Some of the most interesting states in Myanmar are often overlooked in favour of the well-trodden routes to Bagan, Inle Lake and the coast. Two such states that often fail to make it into itineraries are Mon State and Kayin State, both only a 6-hour drive to the east of Yangon. Edwin Briels, MD of Khiri Travel Myanmar, leads the way on a 4-day adventure, from the Bago highway, down towards Mawlamyine and concluding in the scenic landscape surrounding Hpa-An.
Somewhere lost in Mon State, so myth has it, is the city Suvarnabhumi, which is so famous that Bangkok airport is named after it. Allegedly located near Bilin, indeed there are remnants of ancient city walls nearby. While there, you can also visit the historic Kyite Htee Saung Pagoda, which is just 20 minutes’ drive off the main road near Bilin. Further along the same road is the town of Thaton, which is worth a stop to see the market and visit the bamboo Buddha statue.
The capital Mawlamyine is interesting for culture lovers and the Mon Culture Museum is excellent for understanding the local traditions. Stroll around the neighborhood and it quickly becomes clear that the British liked the city as well as they left several churches behind, including the crumbling but picturesque St Matthews Church which was built in 1887.
The main site to visit in Mawlamyine is the beautiful Seindon Mibaya Monastery, famed for its fantastic woodcarvings. Built by Queen Seindon Mibaya, and her entourage of workers of course, after she escaped the Mandalay Palace massacre that saw all possible claimants to King Mindon’s throne executed, paving the way for the last King Thibaw and his wife Queen Supayalat. The Seindon Mibaya monastery is probably the best example of how the Mandalay Palace once looked. Queen Seindon Mibaya became a Buddhist nun until her death and her tomb is still in the compound. Further south you can also visit the huge reclining Buddha and the interesting Phar Ouk weaving village where Mon longgyis are woven.
To continue into Kayin State and on to Hpa-An, the best mode of transport is a boat over the Thanlwin River; a beautiful trip of about 3-4 hours with interesting stops on the way in small villages. The Thanlwin River is narrower than the Ayeyarwaddy and in the distance you will be able to see the limestone mountains in Kayin State.
Do stop at the small jetty in U Na Auk village, which has a particularly fascinating history. Mr Na Auk was a Mon trader, living in this area during the British colonial era. He was famous for his intelligence and ability to trade successfully with the big British companies. He later became a patriotic symbol of having good trading sense and being kind to his fellow countrymen and his legacy is still taught in modern schools.
From the U Na Auk village jetty you can take a tuk-tuk to visit the amazing carvings and decorations on the temples and Ordination Hall donated to the village by Mr Na Auk. The U Na Auk Temple committee does not ask entrance fees but a donation is greatly appreciated – I would suggest a donation of 5,000Ks per person, as the community really needs the money to keep the buildings in such a good shape. In my opinion, these are honestly the most beautiful temples in Myanmar and I wouldn’t be surprised if they become a Unesco World Heritage Site one day.
The people of Kayin State (formerly named Karen State) are known for their traditional lethwai skills and have unique languages and traditions, whose origins are still very much unknown to scientists until this day. The state of Kayin offers beautiful natural scenes with traditional villages and waterways surrounded by spectacular lime stone mountains.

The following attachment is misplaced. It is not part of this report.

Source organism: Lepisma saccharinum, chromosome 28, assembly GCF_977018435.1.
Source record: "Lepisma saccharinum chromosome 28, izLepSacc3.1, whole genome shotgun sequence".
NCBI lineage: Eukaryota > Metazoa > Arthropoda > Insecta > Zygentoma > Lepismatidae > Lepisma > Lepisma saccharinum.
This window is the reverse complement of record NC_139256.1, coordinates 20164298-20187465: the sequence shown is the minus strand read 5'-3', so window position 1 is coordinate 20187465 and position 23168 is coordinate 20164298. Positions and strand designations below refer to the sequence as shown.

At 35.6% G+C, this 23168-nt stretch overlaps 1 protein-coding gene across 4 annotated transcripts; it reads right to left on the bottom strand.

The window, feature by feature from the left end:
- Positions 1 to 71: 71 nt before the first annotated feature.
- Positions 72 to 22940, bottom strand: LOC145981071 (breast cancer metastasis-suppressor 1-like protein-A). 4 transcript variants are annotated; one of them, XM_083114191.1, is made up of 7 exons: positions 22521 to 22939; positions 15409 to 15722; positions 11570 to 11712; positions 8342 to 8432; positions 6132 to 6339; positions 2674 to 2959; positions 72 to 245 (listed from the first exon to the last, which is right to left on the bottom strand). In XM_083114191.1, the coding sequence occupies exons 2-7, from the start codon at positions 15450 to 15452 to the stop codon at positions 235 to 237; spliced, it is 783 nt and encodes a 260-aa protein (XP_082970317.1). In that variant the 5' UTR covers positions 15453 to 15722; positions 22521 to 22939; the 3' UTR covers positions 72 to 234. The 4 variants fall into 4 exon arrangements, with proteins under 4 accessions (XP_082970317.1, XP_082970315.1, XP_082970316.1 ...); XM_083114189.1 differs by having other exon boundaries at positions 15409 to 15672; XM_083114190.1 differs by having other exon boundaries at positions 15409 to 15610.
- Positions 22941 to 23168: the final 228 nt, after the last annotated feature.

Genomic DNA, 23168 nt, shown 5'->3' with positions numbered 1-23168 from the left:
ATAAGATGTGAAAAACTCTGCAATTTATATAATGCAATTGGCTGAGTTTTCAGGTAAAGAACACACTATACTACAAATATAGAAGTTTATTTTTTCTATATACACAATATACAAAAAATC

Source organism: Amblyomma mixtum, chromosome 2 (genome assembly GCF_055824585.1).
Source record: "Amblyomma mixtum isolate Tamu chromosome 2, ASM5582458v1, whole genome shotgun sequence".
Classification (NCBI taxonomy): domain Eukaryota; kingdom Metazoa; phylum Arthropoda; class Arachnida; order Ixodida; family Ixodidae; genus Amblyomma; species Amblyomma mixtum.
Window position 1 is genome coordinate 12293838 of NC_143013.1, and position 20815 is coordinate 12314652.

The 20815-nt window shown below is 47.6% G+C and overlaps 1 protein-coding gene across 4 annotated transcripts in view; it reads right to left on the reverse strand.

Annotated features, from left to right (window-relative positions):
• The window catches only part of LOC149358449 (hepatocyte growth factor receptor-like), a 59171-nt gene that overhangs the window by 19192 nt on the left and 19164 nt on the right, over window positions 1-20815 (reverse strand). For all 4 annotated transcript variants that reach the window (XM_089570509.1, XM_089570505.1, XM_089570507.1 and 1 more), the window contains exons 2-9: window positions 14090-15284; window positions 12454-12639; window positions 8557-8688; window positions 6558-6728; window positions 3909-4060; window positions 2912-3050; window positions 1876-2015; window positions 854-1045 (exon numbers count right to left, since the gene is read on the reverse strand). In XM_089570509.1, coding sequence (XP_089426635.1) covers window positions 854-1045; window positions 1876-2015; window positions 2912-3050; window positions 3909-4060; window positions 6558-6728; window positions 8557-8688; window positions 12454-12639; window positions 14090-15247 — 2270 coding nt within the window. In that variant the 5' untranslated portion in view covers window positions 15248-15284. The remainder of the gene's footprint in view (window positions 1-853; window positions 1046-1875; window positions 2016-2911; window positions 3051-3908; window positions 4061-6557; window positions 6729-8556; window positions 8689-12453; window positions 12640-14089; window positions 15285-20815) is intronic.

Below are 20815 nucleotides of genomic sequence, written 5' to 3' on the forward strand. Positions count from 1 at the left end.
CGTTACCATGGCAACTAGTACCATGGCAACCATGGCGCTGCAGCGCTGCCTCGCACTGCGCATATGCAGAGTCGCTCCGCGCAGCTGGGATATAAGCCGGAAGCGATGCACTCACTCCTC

Though the town of Hpa-An may still be searching for its soul, the surrounding caves are spectacular and well-worth visiting. One of the best caves is the Saddar Cave, where you can walk through to the other side and enjoy the fantastic view; alternatively you can take a small boat to pass through a creek under the rock. The Kaw Gun Cave is also very beautiful, with thousands of ancient small Buddha statues lining the walls.
The landscape, with the green paddy fields and the majestic limestone mountain formations coming out of the water, is ideal for biking trips, walks through the traditional Kayin villages in the forest or an hour of leisurely kayaking through the paddy fields. Don’t be fooled by monsoon, June until December is the best time to go kayaking. Adventurous travellers with a good level of fitness can climb the Zwekabin Mountain or the Taung Wine Mountain. Visit the Linno Caves around sunset and witness the spectacular sight of thousands of bats flying out.
What’s more, the influence of Thai cuisine seeping over the nearby border means that those visiting Kayin will also taste some of the best food in Myanmar.
How to get there…
Book a bus or order a private car from Yangon, down the Bago highway and onwards to Mawlamyine.
There is one Myanmar National Airlines flight per week between Yangon and Mawlamyine on Mondays.
Where to stay…
There are plenty of decent 3-star hotels in Mawlamyine: Cinderella (forget about the pink wall paint; the service is very good), Queen Jamadevi, a hidden gem, the new Hotel Suggati or Attran Hotel.
In Hpa An
Spoil yourself and stay at the luxury Keinnara Hpa-An (formerly Hpa-An Lodge) or stay closer in town the 2-star Hotel Gabbana.
Khiri Travel Myanmar offer a 4-day private guided itinerary including all transport, sightseeing, several special meals, accommodation, entrance fees and activities starting from $495 per person based on 2 persons.
Edwin Briels is MD of Khiri Travel Myanmar and has been working over 15 years in travel in Myanmar and will share his experiences travelling in Myanmar in a monthly column.